Katie Robbert 37:11
I think another really good example of this, and this is something we were talking about with one of our partners this morning, is not having even the right systems in place in order to collect the data. So a very common issue that we see. But we are happy to help with it anytime is companies will install Google Analytics, but they won’t also then install Tag Manager. And so their ability to collect data collected accurately collect gold data conversion data, which is most likely what they care about, what are people doing, are they buying stuff is compromised, because you’re not collecting it efficiently, you’re not collecting it correctly, you’re not collecting it completely. And then they want to go ahead and start running campaigns and making big business decisions. But they didn’t step back to first do that foundational work to say, do we even have the right data, they just jump ahead to step six. And all of a sudden, you know, they’re making decisions based on things that aren’t real.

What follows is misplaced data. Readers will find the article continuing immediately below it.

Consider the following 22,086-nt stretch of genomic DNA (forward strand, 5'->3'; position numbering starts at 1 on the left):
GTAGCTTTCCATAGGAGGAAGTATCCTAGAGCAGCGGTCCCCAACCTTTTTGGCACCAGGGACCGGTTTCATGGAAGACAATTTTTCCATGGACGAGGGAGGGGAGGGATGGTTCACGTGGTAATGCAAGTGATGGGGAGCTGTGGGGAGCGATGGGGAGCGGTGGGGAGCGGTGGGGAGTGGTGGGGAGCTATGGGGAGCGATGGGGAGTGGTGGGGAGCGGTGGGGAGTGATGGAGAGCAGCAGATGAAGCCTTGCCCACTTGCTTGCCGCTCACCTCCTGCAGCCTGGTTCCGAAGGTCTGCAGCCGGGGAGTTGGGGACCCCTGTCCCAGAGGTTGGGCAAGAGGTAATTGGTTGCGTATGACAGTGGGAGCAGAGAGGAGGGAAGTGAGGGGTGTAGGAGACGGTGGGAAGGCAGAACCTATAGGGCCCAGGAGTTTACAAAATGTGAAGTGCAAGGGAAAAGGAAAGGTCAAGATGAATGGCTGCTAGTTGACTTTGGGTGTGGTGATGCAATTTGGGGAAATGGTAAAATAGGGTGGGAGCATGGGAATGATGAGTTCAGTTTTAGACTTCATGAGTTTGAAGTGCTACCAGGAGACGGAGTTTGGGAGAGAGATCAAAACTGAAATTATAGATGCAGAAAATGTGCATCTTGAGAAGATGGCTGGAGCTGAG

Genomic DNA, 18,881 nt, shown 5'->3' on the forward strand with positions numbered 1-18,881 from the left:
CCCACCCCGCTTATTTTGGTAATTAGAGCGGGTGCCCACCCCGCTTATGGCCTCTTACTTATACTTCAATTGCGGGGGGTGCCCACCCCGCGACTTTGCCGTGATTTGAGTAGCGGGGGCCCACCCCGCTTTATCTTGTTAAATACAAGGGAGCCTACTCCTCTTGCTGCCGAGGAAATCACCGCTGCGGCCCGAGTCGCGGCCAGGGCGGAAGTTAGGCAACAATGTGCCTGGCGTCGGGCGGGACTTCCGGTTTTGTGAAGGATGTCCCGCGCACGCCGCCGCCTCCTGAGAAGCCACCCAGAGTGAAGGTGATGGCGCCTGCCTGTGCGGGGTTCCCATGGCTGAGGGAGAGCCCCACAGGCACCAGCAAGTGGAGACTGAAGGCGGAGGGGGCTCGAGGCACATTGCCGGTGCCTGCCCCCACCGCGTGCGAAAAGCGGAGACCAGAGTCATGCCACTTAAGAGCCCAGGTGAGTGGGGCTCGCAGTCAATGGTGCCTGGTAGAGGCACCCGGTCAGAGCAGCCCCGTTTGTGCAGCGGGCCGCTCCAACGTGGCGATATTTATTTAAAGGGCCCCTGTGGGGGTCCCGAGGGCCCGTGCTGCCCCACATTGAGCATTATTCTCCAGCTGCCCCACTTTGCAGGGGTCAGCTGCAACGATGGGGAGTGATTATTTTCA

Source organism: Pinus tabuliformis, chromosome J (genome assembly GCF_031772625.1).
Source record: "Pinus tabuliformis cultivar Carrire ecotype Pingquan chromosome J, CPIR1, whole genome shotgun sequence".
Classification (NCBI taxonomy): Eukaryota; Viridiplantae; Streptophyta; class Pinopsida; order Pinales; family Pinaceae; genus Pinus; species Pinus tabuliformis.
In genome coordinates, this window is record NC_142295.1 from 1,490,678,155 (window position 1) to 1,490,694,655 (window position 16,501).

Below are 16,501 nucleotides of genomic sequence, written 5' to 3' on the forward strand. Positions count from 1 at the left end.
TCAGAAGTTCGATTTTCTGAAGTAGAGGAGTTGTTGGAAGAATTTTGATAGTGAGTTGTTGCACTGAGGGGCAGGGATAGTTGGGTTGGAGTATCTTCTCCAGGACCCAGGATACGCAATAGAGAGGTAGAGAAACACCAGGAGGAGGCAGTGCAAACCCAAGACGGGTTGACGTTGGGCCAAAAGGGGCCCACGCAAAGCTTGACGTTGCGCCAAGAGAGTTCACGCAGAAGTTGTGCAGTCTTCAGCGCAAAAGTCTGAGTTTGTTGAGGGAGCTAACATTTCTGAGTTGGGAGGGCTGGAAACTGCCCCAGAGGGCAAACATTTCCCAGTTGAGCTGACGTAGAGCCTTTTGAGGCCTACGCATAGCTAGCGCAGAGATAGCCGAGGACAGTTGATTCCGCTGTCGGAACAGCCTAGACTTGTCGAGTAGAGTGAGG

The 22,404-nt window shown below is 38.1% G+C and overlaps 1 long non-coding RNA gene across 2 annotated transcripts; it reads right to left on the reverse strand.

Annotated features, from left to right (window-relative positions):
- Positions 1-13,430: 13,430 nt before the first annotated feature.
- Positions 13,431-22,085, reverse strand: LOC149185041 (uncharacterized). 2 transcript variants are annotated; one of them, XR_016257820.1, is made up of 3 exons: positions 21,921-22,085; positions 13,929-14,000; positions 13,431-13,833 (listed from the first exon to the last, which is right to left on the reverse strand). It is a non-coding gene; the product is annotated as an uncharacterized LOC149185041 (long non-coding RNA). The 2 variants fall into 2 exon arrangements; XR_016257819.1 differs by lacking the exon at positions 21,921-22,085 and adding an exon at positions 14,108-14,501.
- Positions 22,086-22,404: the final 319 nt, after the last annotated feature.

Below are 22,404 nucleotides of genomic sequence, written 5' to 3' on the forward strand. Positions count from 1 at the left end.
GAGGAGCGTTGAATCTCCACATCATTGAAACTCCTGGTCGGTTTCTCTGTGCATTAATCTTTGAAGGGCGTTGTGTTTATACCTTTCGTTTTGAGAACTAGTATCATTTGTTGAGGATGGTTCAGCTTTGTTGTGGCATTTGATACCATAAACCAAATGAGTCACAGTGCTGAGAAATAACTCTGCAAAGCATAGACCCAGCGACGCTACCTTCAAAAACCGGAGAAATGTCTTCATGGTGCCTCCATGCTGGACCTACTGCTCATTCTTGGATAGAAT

Christopher Penn 38:13
Yep. So that’s the process and and so the the lay of the land, if you will, it’s it’s really not about the tools you can get by with a lot of the tools you already have. It very much is about the process and the skills that the people put at the process in order to make this stuff work well, consistently, over a long period of time. Any final parting thoughts I

John Wall 38:39
plan on having to do it again, and plan on having to explain every part of it. Oh, so true.

Katie Robbert 38:46
But john, to your point, your PSA, if you document from the get go. When people ask questions, you have it ready, like you can answer that question, what happened to line 32? Hold on, let me tell you exactly what happened to line 32. And it just you also build that trust with the people you’re doing the analysis for. So, next week, we actually get to talk about the data itself.

Christopher Penn 39:10
Alright, so stay tuned. We’ll see you next week. Thanks for watching today. Be sure to subscribe to our show wherever you’re watching it. For more resources. And to learn more. Check out the Trust Insights podcast at Trust slash t AI podcasts, and a weekly email newsletter at Trust newsletter got questions about what you saw in today’s episode. Join our free analytics for markers slack group at Trust slash analytics for marketers. See you next time.